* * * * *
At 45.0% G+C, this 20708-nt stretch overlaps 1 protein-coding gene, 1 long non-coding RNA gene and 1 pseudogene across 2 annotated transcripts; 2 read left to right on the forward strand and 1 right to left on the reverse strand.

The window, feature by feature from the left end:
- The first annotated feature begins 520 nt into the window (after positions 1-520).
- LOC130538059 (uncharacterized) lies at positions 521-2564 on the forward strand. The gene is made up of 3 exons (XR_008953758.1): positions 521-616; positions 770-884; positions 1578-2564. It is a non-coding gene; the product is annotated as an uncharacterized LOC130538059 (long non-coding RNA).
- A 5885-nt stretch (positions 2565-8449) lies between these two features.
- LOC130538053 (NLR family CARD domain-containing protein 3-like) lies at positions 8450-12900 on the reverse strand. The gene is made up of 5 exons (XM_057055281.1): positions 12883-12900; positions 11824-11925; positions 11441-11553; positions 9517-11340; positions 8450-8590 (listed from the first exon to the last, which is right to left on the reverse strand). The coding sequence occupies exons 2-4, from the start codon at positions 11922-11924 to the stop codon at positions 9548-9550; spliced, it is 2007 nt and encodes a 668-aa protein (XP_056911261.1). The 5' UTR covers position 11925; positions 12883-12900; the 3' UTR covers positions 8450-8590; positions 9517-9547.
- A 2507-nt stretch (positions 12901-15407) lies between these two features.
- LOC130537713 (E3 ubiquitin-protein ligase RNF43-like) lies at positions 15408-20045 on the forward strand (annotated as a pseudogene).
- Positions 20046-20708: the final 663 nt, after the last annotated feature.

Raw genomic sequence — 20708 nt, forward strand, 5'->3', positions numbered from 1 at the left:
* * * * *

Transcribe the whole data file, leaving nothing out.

At 45.0% G+C, this 20708-nt stretch overlaps 1 protein-coding gene, 1 long non-coding RNA gene and 1 pseudogene across 2 annotated transcripts; 2 read left to right on the forward strand and 1 right to left on the reverse strand.

The window, feature by feature from the left end:
- The first annotated feature begins 520 nt into the window (after positions 1-520).
- LOC130538059 (uncharacterized) lies at positions 521-2564 on the forward strand. The gene is made up of 3 exons (XR_008953758.1): positions 521-616; positions 770-884; positions 1578-2564. It is a non-coding gene; the product is annotated as an uncharacterized LOC130538059 (long non-coding RNA).
- A 5885-nt stretch (positions 2565-8449) lies between these two features.
- LOC130538053 (NLR family CARD domain-containing protein 3-like) lies at positions 8450-12900 on the reverse strand. The gene is made up of 5 exons (XM_057055281.1): positions 12883-12900; positions 11824-11925; positions 11441-11553; positions 9517-11340; positions 8450-8590 (listed from the first exon to the last, which is right to left on the reverse strand). The coding sequence occupies exons 2-4, from the start codon at positions 11922-11924 to the stop codon at positions 9548-9550; spliced, it is 2007 nt and encodes a 668-aa protein (XP_056911261.1). The 5' UTR covers position 11925; positions 12883-12900; the 3' UTR covers positions 8450-8590; positions 9517-9547.
- A 2507-nt stretch (positions 12901-15407) lies between these two features.
- LOC130537713 (E3 ubiquitin-protein ligase RNF43-like) lies at positions 15408-20045 on the forward strand (annotated as a pseudogene).
- Positions 20046-20708: the final 663 nt, after the last annotated feature.

Raw genomic sequence — 20708 nt, forward strand, 5'->3', positions numbered from 1 at the left: